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5. Deep cleaning

  • A deep clean removes debris not reachable by soaking.
  • Cheney uses an ultrasonic cleaner, but you can place parts in a pot of boiling water for 15 minutes.

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6. Clean the needle seat

  • To make sure the needle seats cleanly, clear debris out of the needle seat with a cotton swab.

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7. Reassemble and install

  • Lay the clean parts out on your bench and do one final inspection.
  • Reassemble the carburetor, bolt it to your machine and don’t forget to prime it!

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Rules for seasonal storage

Drain the carburetor

  • You need to take one more important step after running your small engine out of fuel for the season.
  • Some gas will remain in the carburetor’s float bowl, and you need to drain it completely. Many carburetors have a small drain plug on the bottom of the float bowl for this purpose.
  • If left to sit, the gas will varnish and you’ll need to remove the carburetor to clean it.

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Don’t winterize — exercise

  • Perhaps the easiest way to avoid the downside of seasonal maintenance tasks is to “exercise” your engine.
  • Instead of draining the engine of all gas, keep the fuel tank full in the off-season and run the engine once a month for about 10 minutes. Cheney has used this technique for years. It saves him time and provides peace of mind.
  • He knows his small engines always have good gas and the internal workings are always coated in fresh oil. Seems like a no-brainer.

Change the oil

  • Change the oil in your small engine every season.
  • Fresh, clean oil keeps sludge from building up and helps maintain good compression.
    • Pro tip: Some lawn mowers don’t have an oil drain plug; the oil drains out of the fill tube at the top of the engine. Before you tip over your lawn mower to drain the oil, unscrew the gas cap and stretch plastic over the gas tank opening. Then screw the cap back on. The plastic will prevent gas from leaking out the cap vent.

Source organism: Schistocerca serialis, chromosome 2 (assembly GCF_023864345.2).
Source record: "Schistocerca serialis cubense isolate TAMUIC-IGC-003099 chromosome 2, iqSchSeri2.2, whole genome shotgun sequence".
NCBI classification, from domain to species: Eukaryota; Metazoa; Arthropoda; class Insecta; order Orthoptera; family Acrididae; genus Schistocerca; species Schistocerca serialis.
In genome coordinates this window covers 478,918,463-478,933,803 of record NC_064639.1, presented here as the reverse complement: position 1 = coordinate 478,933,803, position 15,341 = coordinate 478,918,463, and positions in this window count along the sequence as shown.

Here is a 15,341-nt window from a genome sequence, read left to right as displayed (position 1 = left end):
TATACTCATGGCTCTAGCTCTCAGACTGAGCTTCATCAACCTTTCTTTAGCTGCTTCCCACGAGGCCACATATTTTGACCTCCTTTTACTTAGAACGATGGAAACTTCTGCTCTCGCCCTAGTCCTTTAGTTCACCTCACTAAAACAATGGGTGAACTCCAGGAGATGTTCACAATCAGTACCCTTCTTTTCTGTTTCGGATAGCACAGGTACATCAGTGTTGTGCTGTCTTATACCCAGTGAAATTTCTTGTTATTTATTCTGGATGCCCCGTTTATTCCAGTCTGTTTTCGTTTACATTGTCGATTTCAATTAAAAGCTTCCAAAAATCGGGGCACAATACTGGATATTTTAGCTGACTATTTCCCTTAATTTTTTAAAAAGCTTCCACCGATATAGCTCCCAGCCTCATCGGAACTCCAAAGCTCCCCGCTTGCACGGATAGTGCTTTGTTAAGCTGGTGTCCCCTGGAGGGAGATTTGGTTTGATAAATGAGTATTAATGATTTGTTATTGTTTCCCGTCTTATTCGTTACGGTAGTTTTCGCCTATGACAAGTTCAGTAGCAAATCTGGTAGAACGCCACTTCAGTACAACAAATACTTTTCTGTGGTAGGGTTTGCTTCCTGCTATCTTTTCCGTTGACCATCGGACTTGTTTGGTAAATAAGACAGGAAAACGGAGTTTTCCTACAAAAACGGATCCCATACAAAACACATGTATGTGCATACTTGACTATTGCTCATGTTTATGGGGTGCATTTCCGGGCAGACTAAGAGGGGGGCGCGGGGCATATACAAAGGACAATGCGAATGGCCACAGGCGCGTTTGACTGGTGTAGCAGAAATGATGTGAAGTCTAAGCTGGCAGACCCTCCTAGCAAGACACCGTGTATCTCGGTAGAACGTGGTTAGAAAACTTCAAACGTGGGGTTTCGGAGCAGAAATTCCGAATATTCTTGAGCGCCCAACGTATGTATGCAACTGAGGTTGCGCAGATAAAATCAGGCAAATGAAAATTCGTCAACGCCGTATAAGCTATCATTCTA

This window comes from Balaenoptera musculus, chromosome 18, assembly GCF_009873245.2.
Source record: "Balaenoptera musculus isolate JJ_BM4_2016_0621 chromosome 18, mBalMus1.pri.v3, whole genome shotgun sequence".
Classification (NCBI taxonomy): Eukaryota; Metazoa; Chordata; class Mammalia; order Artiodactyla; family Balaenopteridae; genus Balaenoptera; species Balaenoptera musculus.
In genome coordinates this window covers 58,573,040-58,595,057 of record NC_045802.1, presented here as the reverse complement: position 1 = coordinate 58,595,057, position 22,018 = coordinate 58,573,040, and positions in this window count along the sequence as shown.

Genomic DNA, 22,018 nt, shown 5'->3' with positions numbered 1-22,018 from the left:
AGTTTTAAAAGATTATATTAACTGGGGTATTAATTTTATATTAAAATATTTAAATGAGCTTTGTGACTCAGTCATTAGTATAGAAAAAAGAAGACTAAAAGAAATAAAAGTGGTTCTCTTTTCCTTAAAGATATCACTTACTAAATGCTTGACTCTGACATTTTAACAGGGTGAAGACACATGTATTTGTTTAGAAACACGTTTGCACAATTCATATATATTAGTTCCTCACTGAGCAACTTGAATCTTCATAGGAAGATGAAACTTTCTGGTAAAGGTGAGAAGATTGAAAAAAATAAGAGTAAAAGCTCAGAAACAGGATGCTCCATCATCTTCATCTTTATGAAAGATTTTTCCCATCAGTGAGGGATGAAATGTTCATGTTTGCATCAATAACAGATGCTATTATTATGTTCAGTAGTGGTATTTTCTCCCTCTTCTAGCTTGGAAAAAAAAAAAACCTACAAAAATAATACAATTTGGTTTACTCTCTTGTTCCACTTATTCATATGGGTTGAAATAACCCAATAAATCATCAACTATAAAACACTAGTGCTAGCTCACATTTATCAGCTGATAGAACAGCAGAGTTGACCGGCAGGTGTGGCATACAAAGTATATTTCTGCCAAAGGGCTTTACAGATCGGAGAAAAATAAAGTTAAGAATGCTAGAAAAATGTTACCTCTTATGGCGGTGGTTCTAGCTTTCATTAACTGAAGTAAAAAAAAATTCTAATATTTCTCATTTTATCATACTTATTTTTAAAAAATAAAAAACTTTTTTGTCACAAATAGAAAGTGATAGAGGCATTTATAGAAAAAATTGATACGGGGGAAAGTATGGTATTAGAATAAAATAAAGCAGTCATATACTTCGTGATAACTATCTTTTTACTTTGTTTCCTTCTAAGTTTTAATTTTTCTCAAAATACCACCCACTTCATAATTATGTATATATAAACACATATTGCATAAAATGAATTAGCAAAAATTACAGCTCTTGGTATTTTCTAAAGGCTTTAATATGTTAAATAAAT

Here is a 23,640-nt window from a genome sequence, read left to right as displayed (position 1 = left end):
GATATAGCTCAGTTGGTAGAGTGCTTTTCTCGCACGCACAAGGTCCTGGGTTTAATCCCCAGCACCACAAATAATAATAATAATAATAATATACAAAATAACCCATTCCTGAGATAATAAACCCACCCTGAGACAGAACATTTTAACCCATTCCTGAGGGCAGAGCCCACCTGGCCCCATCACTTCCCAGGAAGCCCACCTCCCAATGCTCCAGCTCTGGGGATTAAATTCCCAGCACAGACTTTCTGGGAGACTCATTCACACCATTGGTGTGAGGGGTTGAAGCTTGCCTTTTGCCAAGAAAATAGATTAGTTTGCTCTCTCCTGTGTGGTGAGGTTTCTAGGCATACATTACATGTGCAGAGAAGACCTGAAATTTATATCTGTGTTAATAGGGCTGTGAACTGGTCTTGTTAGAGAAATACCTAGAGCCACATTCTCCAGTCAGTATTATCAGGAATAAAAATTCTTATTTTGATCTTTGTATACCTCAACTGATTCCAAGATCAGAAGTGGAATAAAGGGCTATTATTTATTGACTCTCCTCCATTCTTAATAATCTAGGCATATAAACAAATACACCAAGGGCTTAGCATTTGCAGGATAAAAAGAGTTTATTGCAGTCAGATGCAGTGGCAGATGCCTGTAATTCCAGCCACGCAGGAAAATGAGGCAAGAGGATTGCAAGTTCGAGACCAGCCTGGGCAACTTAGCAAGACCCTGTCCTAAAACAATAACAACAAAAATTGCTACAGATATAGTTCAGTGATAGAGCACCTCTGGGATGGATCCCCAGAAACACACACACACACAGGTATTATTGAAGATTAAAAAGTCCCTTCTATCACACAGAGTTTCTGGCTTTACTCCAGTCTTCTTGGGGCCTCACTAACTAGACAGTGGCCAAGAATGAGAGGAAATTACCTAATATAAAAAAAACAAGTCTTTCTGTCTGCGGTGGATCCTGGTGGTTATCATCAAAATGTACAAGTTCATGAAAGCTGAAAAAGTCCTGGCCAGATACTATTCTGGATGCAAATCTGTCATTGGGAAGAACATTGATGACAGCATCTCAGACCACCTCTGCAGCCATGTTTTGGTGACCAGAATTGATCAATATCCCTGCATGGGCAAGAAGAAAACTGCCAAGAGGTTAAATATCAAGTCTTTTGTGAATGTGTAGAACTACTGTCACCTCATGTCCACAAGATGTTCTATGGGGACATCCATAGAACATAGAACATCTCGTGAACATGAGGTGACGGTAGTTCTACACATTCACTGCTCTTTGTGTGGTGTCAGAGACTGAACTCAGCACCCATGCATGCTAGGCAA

Dave’s Bench Kit

Cheney depends on these tools the most in his shop.

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Screwdrivers

  • Basic? Yes. Indispensable? Yes, also that.

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Flexible pry bar

  • This strong, non-marring poly/nylon pry bar won’t damage brass or aluminum. Get a set for $10 at Harbor Freight.

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Wrench

  • Cheney has a set of combination wrenches in imperial and metric.

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Needle-nose pliers

  • You’ll always need a pair when working on carburetors.

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Ratchet driver

  • This 1/4-in.-drive ratchet with an extension gets the socket into tight places.

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Dental pick

  • An old dental pick can poke, pull and clean where other tools can’t.

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Carb cleaner

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Slip joint pliers

  • These adjustable pliers can play many roles.

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Hose clamp pliers

  • Removal of flat-type or ring-type hose clamps is much easier with these ($14 online).

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Hose pinch

  • These locking pliers will clamp on a hose without causing damage ($25 online).

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Wire cutters

  • Cheney uses these for snipping linkages.

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Nitrile gloves

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Wire brush

  • A must-have for cleaning small parts.

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Jet cleaning brushes

  • These micro-wire brushes remove debris from jets.

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Jay Cork
Jay started his work in remodeling focusing on trim carpentry, then moved to custom cabinetry. One project led to another, and he learned custom architectural accents, low voltage wiring, HVAC, siding and more. As a hobby, Jay builds, repairs and refinishes musical instruments and dabbles in audio recording.